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Howe's Fleet Thread - Ladas ad infinitum

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The last Samara I saw on the road was twelve years ago and I was too late to try and stop its owner using it as a trade in on a new Peugeot.. Will follow this with interest, I've got fond memories of my old 1300 3 door. 

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15 minutes ago, bezzabsa said:

Rare old bird these days...looking to be rust free too!!

Somehow it is! there's been some welding that I can see on the boot floor and a couple dots I need to rub back and paint over to stop them spreading, but it's in ridiculous condition for a Samara bodywork wise

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Cumbria, hey?  Me too (the other end: Barrow).  Have you considered bringing it to the Lakeland Motor Museum for the monthly meet?  First Saturday every month, all year, and you can't miss the big brown Cadillac... ;)

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42 minutes ago, eddyramrod said:

Cumbria, hey?  Me too (the other end: Barrow).  Have you considered bringing it to the Lakeland Motor Museum for the monthly meet?  First Saturday every month, all year, and you can't miss the big brown Cadillac... ;)

I have, but I'm away for the next one. It'd be good to bring it down for one of them, maybe December 😁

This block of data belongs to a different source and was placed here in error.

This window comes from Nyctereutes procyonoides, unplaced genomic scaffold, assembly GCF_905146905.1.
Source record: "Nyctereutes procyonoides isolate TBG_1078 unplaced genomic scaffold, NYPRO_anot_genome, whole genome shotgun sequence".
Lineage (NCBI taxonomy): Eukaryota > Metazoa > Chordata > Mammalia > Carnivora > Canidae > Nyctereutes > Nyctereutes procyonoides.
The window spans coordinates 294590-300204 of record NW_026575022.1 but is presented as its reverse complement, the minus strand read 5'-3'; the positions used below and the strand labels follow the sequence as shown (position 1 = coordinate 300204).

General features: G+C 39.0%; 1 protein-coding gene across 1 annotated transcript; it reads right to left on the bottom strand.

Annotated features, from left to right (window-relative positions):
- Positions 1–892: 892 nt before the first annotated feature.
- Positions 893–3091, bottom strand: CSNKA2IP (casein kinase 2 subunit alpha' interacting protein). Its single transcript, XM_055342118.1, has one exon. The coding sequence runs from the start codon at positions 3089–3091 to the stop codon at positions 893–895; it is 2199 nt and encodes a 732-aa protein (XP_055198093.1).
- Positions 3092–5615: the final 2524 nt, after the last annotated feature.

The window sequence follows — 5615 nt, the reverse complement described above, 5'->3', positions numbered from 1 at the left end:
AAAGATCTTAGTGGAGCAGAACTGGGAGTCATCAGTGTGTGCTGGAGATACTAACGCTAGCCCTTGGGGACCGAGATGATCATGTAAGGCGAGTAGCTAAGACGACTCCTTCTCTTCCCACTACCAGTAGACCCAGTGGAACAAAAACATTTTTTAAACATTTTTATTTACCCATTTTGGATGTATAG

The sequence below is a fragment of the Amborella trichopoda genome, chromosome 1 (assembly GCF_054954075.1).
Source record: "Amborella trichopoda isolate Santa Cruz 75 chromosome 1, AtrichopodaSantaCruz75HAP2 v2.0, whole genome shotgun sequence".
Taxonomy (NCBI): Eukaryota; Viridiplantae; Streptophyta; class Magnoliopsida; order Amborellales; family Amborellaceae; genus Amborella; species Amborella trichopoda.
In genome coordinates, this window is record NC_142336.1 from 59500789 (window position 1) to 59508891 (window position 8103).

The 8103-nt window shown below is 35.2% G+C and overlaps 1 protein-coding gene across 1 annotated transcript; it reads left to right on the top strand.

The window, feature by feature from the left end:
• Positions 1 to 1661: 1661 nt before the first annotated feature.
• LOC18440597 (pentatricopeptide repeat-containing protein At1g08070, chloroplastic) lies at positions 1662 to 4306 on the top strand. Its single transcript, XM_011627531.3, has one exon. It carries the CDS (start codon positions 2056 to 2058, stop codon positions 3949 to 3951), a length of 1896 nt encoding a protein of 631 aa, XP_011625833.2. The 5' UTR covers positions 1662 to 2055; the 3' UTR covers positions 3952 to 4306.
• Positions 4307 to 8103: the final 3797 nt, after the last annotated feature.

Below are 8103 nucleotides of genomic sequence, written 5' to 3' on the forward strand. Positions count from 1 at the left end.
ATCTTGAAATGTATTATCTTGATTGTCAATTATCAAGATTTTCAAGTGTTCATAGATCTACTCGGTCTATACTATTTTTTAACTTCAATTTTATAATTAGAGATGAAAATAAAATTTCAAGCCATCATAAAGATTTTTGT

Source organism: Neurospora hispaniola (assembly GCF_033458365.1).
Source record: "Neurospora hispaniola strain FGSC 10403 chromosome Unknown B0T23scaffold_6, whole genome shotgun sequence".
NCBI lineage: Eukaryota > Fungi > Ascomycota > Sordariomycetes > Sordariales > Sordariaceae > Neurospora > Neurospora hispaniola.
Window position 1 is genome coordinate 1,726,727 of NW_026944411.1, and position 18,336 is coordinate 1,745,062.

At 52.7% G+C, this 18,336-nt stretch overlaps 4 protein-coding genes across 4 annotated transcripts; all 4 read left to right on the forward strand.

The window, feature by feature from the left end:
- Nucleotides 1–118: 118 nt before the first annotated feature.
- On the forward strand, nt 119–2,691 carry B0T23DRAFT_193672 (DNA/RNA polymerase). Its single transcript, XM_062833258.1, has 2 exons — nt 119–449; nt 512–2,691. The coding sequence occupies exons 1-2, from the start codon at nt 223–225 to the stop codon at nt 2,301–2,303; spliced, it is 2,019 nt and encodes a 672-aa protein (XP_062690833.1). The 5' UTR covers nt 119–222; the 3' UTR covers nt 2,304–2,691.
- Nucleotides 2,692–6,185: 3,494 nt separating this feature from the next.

12 minutes ago, HMC said:

Please can we have a closeup of the number plates.

#perv

I've broken my phone I took the pictures of the lada on, so I'm using a backup nokia with a crap camera but here you go:
IMG_20191029_165319.thumb.jpg.8570b26cd6df11cb0b5741cb0e30f444.jpgIMG_20191029_165456.thumb.jpg.f8cf0ecf224d32b2910541550d1ac61e.jpg

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Save yourself a large amount of frustration and just solder the wires directly to the PCB the tail lights are fed from...the slide connector they used to connect to the clusters is beyond useless.

I must have spent hours cleaning, retensioning, sanding, cleaning more etc to try to get it so the indicators didn't go mental 50% of the time you touched the brake pedal... eventually did away with the connectors and just soldered it together...never played up again!

 

Mine was a pretty nice driving car, though in several respects did always feel like it was imminently about to fly apart in ways the Riva and Niva never did...guess it felt a bit faceless in comparison too...but that was about 15 years ago when they were still relatively modern and not *that* unusual to see.

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DSCI0002.JPG.f5df864fa96ea139852b76cebf5a4d58.JPG

This would be mine from around 2004 just after I got it, so before I'd cleaned it up. 

Drove far better than you'd expect, and was one of the few cars I've had which (on a private test track of course) would max out the speedometer. 

At the time though it felt a bit boring and faceless compared to the other motors I'd had so I didn't hold onto it all that long.